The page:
Dei'ah veDibur - Information & Insight

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18 Sivan 5760 - June 21, 2000 | Mordecai Plaut, director Published Weekly








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Germany, U.S. Clear Way for Slave Labor Deal

by Yated Ne'eman Staff

U.S. and German negotiators on Monday cleared a major obstacle to setting up a $4.86 billion fund to compensate more than one million people, most of them not Jews, whom the Nazis forced to work during World War II. The key element, clinched in a marathon 10-hour session in Washington, provides some assurance for the signers and participants in the compensation fund that U.S. courts will dismiss lawsuits against them from former slaves and forced laborers seeking additional reparations. This will be based upon a special statement that the U.S. government will submit in any court dealing with future suits for compensation.

This arrangement is supposed to foster what the negotiators call "legal peace" for the German companies. It now requires approval by German Chancellor Gerhard Schroeder, individual German companies, the German parliament and, on the other side, by the class-action trial lawyers who have already filed suits for compensation.

The Germans, worried that they might end up paying the survivors twice, had demanded assurances of future immunity before entering into any overall agreement.

The deal holds out hope that the surviving victims, about 240,000 former slave laborers and about one million forced laborers, the vast majority of whom are not Jewish, will soon start receiving compensation. The Jews were mostly put to work as a prelude to their being murdered. Most surviving laborers are non-Jews who were pressed into service, often in difficult conditions.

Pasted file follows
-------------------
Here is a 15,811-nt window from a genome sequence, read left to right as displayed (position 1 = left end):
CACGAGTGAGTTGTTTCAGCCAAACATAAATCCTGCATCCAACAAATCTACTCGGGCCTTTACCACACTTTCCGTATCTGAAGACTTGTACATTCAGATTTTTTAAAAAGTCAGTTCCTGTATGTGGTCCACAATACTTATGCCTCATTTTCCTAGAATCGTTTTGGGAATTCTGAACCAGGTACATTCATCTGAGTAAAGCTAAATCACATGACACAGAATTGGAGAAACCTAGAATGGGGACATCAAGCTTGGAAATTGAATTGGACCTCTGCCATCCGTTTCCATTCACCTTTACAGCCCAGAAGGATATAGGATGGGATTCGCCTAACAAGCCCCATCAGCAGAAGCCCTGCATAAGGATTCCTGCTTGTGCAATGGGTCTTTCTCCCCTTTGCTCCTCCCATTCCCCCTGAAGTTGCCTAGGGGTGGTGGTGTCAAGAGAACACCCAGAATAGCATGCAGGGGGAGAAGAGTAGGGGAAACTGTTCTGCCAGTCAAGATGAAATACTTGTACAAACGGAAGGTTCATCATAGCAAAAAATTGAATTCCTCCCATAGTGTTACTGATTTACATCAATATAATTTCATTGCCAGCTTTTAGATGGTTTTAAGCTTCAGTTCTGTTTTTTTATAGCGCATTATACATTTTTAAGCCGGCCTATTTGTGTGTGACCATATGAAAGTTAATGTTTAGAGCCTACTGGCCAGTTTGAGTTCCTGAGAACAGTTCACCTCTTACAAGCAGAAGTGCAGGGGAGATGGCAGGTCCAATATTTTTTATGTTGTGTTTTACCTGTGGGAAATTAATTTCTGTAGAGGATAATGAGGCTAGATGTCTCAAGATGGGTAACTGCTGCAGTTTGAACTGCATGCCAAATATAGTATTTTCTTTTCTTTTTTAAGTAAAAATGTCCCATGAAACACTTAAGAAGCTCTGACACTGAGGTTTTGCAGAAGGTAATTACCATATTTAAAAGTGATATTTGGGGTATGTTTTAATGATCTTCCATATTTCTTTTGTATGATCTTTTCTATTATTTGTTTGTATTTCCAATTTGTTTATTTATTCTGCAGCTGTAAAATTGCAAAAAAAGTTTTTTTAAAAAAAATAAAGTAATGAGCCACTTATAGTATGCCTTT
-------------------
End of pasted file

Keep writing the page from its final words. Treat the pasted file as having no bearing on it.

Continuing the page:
President Clinton said: ``A major hurdle to agreement on the historic German initiative dealing with wrongs arising from World War II has now been overcome. I am pleased to announce that there is now agreement on the mechanism for providing enduring and all-encompassing legal peace for German companies.''

Deputy Treasury Secretary Stuart Eizenstat, who negotiated the deal with Otto Lambsdorff for the German government and Manfred Gentz for German industry, said that under the agreement the U.S. administration has drafted a ``statement of interest'' for submission to any U.S. court hearing a suit. The statement says that the German fund should be the exclusive remedy for claims on the German companies and that it is in the foreign policy interest of the United States that the court dismiss the claims, Eizenstat told a news conference.

Secretary of State Madeleine Albright would also prepare a statement for submission to the courts and the administration would explain to courts that the German fund offers compensation to many more people than could ever win litigation through the U.S. legal system.

``It is for the courts to determine but these are statements that the courts will take seriously . . . There is a high probability that all cases will be dismissed,'' Eizenstat said.

``We cannot of course have a 100 percent guarantee but we have come as close as is possible in the legal circumstances of the United States,'' added Lambsdorff.

``I will recommend to Chancellor Schroeder to accept and tell him that it (the agreement on legal peace) is enough to go ahead with setting up the fund,'' he added.

Gentz, who is chief financial officer of DaimlerChrysler AG, said the agreement would help the German foundation collect from companies the five billion marks ($2.43 billion) which German industry is supposed to pay.

Eizenstat said the negotiators still needed to work out some details with the class-action lawyers, who have been skeptical about the deal. The plan is that all 55 outstanding lawsuits be consolidated into a single case and a U.S. court will then dismiss it on the basis of Monday's agreement, he said.

With the deal on legal peace, a negotiating process that began more than eighteen months ago draws to a close.

Eizenstat said he expected a meeting of all the parties to the agreement to convene in Berlin in the middle of July to endorse a complete agreement.

The other parties include the governments of Belarus, Israel, Poland, Russia, Ukraine and the Czech Republic, as well as organizations representing Jewish survivors.

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